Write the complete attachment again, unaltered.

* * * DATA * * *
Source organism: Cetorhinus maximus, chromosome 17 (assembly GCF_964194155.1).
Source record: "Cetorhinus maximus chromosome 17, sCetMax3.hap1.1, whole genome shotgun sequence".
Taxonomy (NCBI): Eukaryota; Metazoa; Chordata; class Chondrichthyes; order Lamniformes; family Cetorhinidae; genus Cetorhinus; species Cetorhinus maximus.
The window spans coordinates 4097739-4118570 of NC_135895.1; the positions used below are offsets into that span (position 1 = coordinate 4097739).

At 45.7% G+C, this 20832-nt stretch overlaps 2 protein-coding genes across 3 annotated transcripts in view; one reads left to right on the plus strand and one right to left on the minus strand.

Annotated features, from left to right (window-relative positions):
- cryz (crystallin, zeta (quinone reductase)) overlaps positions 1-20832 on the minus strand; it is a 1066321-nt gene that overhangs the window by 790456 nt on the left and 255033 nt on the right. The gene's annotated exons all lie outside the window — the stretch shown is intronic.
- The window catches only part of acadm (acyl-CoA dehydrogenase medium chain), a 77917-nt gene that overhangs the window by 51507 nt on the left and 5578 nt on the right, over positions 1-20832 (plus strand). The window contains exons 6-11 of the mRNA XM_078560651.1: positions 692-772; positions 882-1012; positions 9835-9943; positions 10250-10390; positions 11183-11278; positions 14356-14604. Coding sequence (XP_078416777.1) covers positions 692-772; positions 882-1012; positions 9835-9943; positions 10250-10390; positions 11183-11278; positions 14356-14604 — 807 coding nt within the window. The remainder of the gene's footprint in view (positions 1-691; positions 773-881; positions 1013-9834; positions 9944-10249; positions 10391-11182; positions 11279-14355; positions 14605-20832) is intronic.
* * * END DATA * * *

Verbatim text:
Source organism: Cetorhinus maximus, chromosome 17 (assembly GCF_964194155.1).
Source record: "Cetorhinus maximus chromosome 17, sCetMax3.hap1.1, whole genome shotgun sequence".
Taxonomy (NCBI): Eukaryota; Metazoa; Chordata; class Chondrichthyes; order Lamniformes; family Cetorhinidae; genus Cetorhinus; species Cetorhinus maximus.
The window spans coordinates 4097739-4118570 of NC_135895.1; the positions used below are offsets into that span (position 1 = coordinate 4097739).

At 45.7% G+C, this 20832-nt stretch overlaps 2 protein-coding genes across 3 annotated transcripts in view; one reads left to right on the plus strand and one right to left on the minus strand.

Annotated features, from left to right (window-relative positions):
- cryz (crystallin, zeta (quinone reductase)) overlaps positions 1-20832 on the minus strand; it is a 1066321-nt gene that overhangs the window by 790456 nt on the left and 255033 nt on the right. The gene's annotated exons all lie outside the window — the stretch shown is intronic.
- The window catches only part of acadm (acyl-CoA dehydrogenase medium chain), a 77917-nt gene that overhangs the window by 51507 nt on the left and 5578 nt on the right, over positions 1-20832 (plus strand). The window contains exons 6-11 of the mRNA XM_078560651.1: positions 692-772; positions 882-1012; positions 9835-9943; positions 10250-10390; positions 11183-11278; positions 14356-14604. Coding sequence (XP_078416777.1) covers positions 692-772; positions 882-1012; positions 9835-9943; positions 10250-10390; positions 11183-11278; positions 14356-14604 — 807 coding nt within the window. The remainder of the gene's footprint in view (positions 1-691; positions 773-881; positions 1013-9834; positions 9944-10249; positions 10391-11182; positions 11279-14355; positions 14605-20832) is intronic.